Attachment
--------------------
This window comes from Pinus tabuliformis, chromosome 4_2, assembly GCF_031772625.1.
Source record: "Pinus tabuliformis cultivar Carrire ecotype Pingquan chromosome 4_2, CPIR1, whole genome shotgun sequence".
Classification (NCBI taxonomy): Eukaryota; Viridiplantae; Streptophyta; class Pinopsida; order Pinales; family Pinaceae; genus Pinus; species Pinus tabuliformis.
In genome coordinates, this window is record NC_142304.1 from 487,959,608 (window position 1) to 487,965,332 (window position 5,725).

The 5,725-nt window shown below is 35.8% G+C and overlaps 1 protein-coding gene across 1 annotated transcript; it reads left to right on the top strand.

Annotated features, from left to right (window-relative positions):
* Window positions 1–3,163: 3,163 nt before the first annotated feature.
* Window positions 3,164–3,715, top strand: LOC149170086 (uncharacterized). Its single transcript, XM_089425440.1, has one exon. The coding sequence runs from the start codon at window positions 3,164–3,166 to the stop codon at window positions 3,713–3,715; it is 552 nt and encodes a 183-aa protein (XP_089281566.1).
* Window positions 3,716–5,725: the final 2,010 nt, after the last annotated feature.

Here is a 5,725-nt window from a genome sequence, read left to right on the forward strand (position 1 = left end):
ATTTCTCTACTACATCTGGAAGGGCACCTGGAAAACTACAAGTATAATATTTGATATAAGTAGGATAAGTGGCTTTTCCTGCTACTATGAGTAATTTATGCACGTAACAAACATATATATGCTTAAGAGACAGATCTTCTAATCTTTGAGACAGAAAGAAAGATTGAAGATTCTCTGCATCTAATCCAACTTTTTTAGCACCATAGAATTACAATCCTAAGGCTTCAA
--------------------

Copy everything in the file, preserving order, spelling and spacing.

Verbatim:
This window comes from Pinus tabuliformis, chromosome 4_2, assembly GCF_031772625.1.
Source record: "Pinus tabuliformis cultivar Carrire ecotype Pingquan chromosome 4_2, CPIR1, whole genome shotgun sequence".
Classification (NCBI taxonomy): Eukaryota; Viridiplantae; Streptophyta; class Pinopsida; order Pinales; family Pinaceae; genus Pinus; species Pinus tabuliformis.
In genome coordinates, this window is record NC_142304.1 from 487,959,608 (window position 1) to 487,965,332 (window position 5,725).

The 5,725-nt window shown below is 35.8% G+C and overlaps 1 protein-coding gene across 1 annotated transcript; it reads left to right on the top strand.

Annotated features, from left to right (window-relative positions):
* Window positions 1–3,163: 3,163 nt before the first annotated feature.
* Window positions 3,164–3,715, top strand: LOC149170086 (uncharacterized). Its single transcript, XM_089425440.1, has one exon. The coding sequence runs from the start codon at window positions 3,164–3,166 to the stop codon at window positions 3,713–3,715; it is 552 nt and encodes a 183-aa protein (XP_089281566.1).
* Window positions 3,716–5,725: the final 2,010 nt, after the last annotated feature.

Here is a 5,725-nt window from a genome sequence, read left to right on the forward strand (position 1 = left end):
ATTTCTCTACTACATCTGGAAGGGCACCTGGAAAACTACAAGTATAATATTTGATATAAGTAGGATAAGTGGCTTTTCCTGCTACTATGAGTAATTTATGCACGTAACAAACATATATATGCTTAAGAGACAGATCTTCTAATCTTTGAGACAGAAAGAAAGATTGAAGATTCTCTGCATCTAATCCAACTTTTTTAGCACCATAGAATTACAATCCTAAGGCTTCAA